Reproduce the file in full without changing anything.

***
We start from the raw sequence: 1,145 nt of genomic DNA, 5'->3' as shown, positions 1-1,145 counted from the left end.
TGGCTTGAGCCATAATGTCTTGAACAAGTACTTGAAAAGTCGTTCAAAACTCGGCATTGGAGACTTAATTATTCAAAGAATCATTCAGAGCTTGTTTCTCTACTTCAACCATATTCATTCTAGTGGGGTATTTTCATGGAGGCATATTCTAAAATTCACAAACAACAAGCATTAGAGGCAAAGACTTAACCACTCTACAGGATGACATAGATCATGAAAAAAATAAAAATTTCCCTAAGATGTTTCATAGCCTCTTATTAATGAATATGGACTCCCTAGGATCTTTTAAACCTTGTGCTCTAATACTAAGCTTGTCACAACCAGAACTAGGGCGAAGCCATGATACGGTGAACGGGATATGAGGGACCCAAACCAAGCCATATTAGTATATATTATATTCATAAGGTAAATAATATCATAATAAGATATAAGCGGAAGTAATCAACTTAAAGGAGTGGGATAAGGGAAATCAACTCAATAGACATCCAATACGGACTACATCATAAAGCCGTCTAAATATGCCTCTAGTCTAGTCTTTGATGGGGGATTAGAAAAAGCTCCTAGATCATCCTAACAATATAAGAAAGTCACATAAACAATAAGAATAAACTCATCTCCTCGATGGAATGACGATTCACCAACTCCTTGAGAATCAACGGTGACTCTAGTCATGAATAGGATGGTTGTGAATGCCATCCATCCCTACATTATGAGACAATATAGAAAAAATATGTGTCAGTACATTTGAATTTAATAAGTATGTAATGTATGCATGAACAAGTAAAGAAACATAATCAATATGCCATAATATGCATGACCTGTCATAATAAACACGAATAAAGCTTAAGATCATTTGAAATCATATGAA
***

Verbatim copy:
We start from the raw sequence: 1,145 nt of genomic DNA, 5'->3' as shown, positions 1-1,145 counted from the left end.
TGGCTTGAGCCATAATGTCTTGAACAAGTACTTGAAAAGTCGTTCAAAACTCGGCATTGGAGACTTAATTATTCAAAGAATCATTCAGAGCTTGTTTCTCTACTTCAACCATATTCATTCTAGTGGGGTATTTTCATGGAGGCATATTCTAAAATTCACAAACAACAAGCATTAGAGGCAAAGACTTAACCACTCTACAGGATGACATAGATCATGAAAAAAATAAAAATTTCCCTAAGATGTTTCATAGCCTCTTATTAATGAATATGGACTCCCTAGGATCTTTTAAACCTTGTGCTCTAATACTAAGCTTGTCACAACCAGAACTAGGGCGAAGCCATGATACGGTGAACGGGATATGAGGGACCCAAACCAAGCCATATTAGTATATATTATATTCATAAGGTAAATAATATCATAATAAGATATAAGCGGAAGTAATCAACTTAAAGGAGTGGGATAAGGGAAATCAACTCAATAGACATCCAATACGGACTACATCATAAAGCCGTCTAAATATGCCTCTAGTCTAGTCTTTGATGGGGGATTAGAAAAAGCTCCTAGATCATCCTAACAATATAAGAAAGTCACATAAACAATAAGAATAAACTCATCTCCTCGATGGAATGACGATTCACCAACTCCTTGAGAATCAACGGTGACTCTAGTCATGAATAGGATGGTTGTGAATGCCATCCATCCCTACATTATGAGACAATATAGAAAAAATATGTGTCAGTACATTTGAATTTAATAAGTATGTAATGTATGCATGAACAAGTAAAGAAACATAATCAATATGCCATAATATGCATGACCTGTCATAATAAACACGAATAAAGCTTAAGATCATTTGAAATCATATGAA